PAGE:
ACH = Automated Clearing House
ACH stands for Automated Clearing House. It is a method used for electronic funds transfer (EFT). The system was developed in the '70s by the U.S. banking industry to replace paper checks and expedite payment transactions. The ACH system supports credit and debit transactions. In the case of an ACH debit transaction, funds are electronically withdrawn from a customer's bank account to pay for the purchase of a product or service.
Due to the massive daily volumes of ACH credit and debit transactions in the U.S., ACH processing is becoming the new standard for online payments. The most common uses are direct deposit payments of bills and recurring payments. More than half of all U.S. households have at least one recurring transaction that uses ACH. Both the government and commercial sectors use ACH payments. Businesses are increasingly using ACH to collect payments from online customers rather than accepting credit or debit cards.
- An ACH credit transaction is a payment from the merchant to the customer (e.g. refund/payout).
- An ACH debit transaction is a payment from the customer to the merchant (e. g. collection for goods/services).
What is NACHA?
NACHA is the Electronic Payments Association (formerly known as the National Automated Clearing House Association) which manages the development and administration of the ACH Network. Rules and regulations are established by NACHA and the Federal Reserve. In recent years, the ACH network has processed over 19 billion transactions involving native electronic payments - direct deposit, consumer Internet transactions, and B2B transactions. Direct deposit increased 5%, B2B payments increased 3% and consumer Internet transactions were up 9%.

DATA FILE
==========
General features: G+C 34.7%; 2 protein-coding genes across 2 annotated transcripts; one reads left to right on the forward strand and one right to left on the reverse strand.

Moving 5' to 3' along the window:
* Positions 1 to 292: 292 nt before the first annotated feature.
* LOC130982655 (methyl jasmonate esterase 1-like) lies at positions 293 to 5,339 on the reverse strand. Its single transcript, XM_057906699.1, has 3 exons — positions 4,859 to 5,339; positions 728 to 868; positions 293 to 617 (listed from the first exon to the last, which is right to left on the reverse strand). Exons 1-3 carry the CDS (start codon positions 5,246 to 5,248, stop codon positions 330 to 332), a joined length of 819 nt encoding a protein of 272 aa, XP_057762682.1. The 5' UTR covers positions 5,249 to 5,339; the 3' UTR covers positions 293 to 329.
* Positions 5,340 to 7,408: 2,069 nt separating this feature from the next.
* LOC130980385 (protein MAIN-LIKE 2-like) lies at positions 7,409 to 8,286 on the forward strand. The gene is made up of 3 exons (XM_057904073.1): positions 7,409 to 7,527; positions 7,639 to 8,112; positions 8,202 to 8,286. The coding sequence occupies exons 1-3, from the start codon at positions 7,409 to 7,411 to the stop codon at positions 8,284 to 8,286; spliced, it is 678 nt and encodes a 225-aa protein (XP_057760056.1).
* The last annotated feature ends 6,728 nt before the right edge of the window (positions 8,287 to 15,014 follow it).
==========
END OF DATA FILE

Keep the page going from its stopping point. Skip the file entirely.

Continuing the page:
How does ACH processing work?
An ACH transaction starts with you, the merchant, receiving authorization from your customer to pay for some products or services. Once the authorization is received, your website forwards the transaction details to Payment21®. Our system will immediately create the ACH entry and send it to a U.S. financial institution. If an ACH transaction is rejected for some reason, you are notified by a return code. If a transaction is cleared, the total amount of this transaction is credited to the merchant's account at the same time as the bank account of the check writer is debited.
How can merchants use ACH?
Once a merchant receives authorization from its customer and forwards the payment instruction to Payment21®, we have permission to electronically debit U.S. checking and savings accounts. With our secure, reliable and easy-to-use software, you can immediately set up a merchant account with Payment21® and begin ACH processing.